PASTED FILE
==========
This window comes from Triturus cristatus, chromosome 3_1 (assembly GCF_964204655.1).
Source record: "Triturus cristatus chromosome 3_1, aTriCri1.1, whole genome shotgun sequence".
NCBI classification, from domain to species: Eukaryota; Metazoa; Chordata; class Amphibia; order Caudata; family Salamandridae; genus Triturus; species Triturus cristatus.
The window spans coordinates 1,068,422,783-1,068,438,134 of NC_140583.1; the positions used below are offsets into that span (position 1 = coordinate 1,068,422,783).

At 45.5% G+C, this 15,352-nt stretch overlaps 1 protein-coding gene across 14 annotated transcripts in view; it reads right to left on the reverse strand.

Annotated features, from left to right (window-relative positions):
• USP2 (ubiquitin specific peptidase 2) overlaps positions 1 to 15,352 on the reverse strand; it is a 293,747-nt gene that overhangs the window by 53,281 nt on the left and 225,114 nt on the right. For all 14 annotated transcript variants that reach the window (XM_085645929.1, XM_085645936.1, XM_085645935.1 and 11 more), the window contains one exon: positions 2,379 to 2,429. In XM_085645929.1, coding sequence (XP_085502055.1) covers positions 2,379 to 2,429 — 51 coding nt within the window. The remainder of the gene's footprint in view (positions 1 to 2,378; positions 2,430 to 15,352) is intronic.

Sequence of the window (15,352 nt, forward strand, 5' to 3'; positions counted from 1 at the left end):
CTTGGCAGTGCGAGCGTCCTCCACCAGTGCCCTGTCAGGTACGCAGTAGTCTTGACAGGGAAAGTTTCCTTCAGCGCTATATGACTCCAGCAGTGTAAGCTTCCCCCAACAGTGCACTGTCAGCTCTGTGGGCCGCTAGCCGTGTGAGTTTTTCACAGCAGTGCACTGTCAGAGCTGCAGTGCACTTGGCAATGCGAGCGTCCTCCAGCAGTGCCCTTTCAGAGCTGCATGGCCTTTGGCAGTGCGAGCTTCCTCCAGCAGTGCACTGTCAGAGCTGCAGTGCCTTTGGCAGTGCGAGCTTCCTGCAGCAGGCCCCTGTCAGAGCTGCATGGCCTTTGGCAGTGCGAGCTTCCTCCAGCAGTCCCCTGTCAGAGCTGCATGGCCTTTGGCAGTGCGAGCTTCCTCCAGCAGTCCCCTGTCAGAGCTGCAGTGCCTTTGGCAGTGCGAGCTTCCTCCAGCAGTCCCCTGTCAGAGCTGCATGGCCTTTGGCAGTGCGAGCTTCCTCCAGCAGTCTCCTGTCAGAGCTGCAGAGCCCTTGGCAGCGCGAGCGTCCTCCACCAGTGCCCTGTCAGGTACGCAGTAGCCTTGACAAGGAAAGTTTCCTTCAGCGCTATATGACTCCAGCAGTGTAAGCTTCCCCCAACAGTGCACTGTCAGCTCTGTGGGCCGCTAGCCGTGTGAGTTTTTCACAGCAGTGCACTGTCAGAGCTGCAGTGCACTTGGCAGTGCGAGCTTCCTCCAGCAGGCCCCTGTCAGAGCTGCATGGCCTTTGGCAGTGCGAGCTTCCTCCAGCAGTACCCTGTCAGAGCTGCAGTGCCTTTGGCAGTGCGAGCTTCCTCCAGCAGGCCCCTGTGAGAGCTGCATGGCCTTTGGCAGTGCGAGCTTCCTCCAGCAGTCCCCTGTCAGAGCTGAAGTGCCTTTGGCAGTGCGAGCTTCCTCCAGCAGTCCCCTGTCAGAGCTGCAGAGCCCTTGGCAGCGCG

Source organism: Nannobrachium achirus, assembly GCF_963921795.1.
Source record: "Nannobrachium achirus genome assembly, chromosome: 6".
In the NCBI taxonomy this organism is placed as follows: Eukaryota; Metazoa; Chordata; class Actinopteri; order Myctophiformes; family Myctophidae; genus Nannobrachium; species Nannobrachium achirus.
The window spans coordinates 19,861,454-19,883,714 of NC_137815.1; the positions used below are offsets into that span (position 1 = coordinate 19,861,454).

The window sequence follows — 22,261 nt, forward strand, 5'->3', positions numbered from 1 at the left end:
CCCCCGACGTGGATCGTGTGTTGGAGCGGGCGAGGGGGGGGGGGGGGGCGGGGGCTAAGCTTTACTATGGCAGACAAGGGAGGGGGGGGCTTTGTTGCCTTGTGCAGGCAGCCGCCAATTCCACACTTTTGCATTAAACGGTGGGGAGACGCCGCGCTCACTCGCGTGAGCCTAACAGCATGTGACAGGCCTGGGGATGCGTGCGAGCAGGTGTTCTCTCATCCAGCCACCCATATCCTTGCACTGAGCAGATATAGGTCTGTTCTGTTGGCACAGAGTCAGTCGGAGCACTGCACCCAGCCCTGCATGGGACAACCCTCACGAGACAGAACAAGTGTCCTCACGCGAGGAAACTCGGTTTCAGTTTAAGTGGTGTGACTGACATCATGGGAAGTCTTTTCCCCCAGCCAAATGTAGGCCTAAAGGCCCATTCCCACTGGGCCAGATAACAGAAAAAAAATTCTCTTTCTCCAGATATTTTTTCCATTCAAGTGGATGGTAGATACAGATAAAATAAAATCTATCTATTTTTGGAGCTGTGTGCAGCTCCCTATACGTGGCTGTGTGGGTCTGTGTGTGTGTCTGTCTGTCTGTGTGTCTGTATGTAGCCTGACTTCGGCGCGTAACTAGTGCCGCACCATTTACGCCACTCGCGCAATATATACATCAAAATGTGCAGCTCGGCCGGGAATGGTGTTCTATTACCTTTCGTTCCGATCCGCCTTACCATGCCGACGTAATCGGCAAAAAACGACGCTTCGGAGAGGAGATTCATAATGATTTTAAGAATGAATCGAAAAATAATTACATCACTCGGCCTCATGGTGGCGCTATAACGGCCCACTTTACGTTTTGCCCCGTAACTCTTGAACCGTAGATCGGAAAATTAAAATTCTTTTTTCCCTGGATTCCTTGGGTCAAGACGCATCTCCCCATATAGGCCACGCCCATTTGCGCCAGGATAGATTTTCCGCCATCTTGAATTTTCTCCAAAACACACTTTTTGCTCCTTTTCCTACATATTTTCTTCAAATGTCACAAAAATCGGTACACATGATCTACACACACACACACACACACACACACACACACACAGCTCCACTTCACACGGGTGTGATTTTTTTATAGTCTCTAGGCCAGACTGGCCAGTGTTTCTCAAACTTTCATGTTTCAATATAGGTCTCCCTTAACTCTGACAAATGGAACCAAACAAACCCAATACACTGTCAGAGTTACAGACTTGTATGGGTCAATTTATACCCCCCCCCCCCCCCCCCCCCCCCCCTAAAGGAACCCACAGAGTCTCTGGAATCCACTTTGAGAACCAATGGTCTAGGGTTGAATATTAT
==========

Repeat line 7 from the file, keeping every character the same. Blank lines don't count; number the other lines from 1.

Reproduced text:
• USP2 (ubiquitin specific peptidase 2) overlaps positions 1 to 15,352 on the reverse strand; it is a 293,747-nt gene that overhangs the window by 53,281 nt on the left and 225,114 nt on the right. For all 14 annotated transcript variants that reach the window (XM_085645929.1, XM_085645936.1, XM_085645935.1 and 11 more), the window contains one exon: positions 2,379 to 2,429. In XM_085645929.1, coding sequence (XP_085502055.1) covers positions 2,379 to 2,429 — 51 coding nt within the window. The remainder of the gene's footprint in view (positions 1 to 2,378; positions 2,430 to 15,352) is intronic.